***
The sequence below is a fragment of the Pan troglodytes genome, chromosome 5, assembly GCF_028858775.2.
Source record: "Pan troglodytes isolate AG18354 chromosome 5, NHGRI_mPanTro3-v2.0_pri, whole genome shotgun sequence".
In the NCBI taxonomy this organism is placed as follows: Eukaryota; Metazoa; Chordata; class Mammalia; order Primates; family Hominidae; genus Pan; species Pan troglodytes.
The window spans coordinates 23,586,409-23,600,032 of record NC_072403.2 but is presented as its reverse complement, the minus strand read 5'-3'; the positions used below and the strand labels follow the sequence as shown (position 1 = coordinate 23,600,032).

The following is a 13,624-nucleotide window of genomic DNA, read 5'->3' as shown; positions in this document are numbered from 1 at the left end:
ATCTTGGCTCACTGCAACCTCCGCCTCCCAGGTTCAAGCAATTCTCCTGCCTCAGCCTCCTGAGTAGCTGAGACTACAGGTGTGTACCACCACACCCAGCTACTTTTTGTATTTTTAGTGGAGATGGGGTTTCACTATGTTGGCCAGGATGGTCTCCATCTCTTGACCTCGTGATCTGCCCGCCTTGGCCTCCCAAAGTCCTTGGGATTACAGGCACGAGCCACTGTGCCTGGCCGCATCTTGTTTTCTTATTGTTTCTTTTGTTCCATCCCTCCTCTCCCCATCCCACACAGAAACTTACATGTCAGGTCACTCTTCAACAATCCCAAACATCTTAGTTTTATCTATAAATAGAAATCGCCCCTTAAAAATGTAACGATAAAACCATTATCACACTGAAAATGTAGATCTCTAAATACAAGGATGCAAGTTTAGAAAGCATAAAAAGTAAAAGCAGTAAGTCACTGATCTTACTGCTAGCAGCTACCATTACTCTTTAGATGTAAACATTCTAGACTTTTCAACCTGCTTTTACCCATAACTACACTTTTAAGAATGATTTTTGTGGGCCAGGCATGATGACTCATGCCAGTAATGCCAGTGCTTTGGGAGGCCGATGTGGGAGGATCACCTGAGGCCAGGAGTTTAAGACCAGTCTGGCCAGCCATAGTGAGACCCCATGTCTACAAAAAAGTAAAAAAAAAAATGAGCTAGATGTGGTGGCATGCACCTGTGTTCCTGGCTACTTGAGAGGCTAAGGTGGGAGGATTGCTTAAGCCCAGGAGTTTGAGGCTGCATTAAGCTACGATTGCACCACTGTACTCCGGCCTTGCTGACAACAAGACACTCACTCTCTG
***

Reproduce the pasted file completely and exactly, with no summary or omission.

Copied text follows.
The sequence below is a fragment of the Pan troglodytes genome, chromosome 5, assembly GCF_028858775.2.
Source record: "Pan troglodytes isolate AG18354 chromosome 5, NHGRI_mPanTro3-v2.0_pri, whole genome shotgun sequence".
In the NCBI taxonomy this organism is placed as follows: Eukaryota; Metazoa; Chordata; class Mammalia; order Primates; family Hominidae; genus Pan; species Pan troglodytes.
The window spans coordinates 23,586,409-23,600,032 of record NC_072403.2 but is presented as its reverse complement, the minus strand read 5'-3'; the positions used below and the strand labels follow the sequence as shown (position 1 = coordinate 23,600,032).

The following is a 13,624-nucleotide window of genomic DNA, read 5'->3' as shown; positions in this document are numbered from 1 at the left end:
ATCTTGGCTCACTGCAACCTCCGCCTCCCAGGTTCAAGCAATTCTCCTGCCTCAGCCTCCTGAGTAGCTGAGACTACAGGTGTGTACCACCACACCCAGCTACTTTTTGTATTTTTAGTGGAGATGGGGTTTCACTATGTTGGCCAGGATGGTCTCCATCTCTTGACCTCGTGATCTGCCCGCCTTGGCCTCCCAAAGTCCTTGGGATTACAGGCACGAGCCACTGTGCCTGGCCGCATCTTGTTTTCTTATTGTTTCTTTTGTTCCATCCCTCCTCTCCCCATCCCACACAGAAACTTACATGTCAGGTCACTCTTCAACAATCCCAAACATCTTAGTTTTATCTATAAATAGAAATCGCCCCTTAAAAATGTAACGATAAAACCATTATCACACTGAAAATGTAGATCTCTAAATACAAGGATGCAAGTTTAGAAAGCATAAAAAGTAAAAGCAGTAAGTCACTGATCTTACTGCTAGCAGCTACCATTACTCTTTAGATGTAAACATTCTAGACTTTTCAACCTGCTTTTACCCATAACTACACTTTTAAGAATGATTTTTGTGGGCCAGGCATGATGACTCATGCCAGTAATGCCAGTGCTTTGGGAGGCCGATGTGGGAGGATCACCTGAGGCCAGGAGTTTAAGACCAGTCTGGCCAGCCATAGTGAGACCCCATGTCTACAAAAAAGTAAAAAAAAAAATGAGCTAGATGTGGTGGCATGCACCTGTGTTCCTGGCTACTTGAGAGGCTAAGGTGGGAGGATTGCTTAAGCCCAGGAGTTTGAGGCTGCATTAAGCTACGATTGCACCACTGTACTCCGGCCTTGCTGACAACAAGACACTCACTCTCTG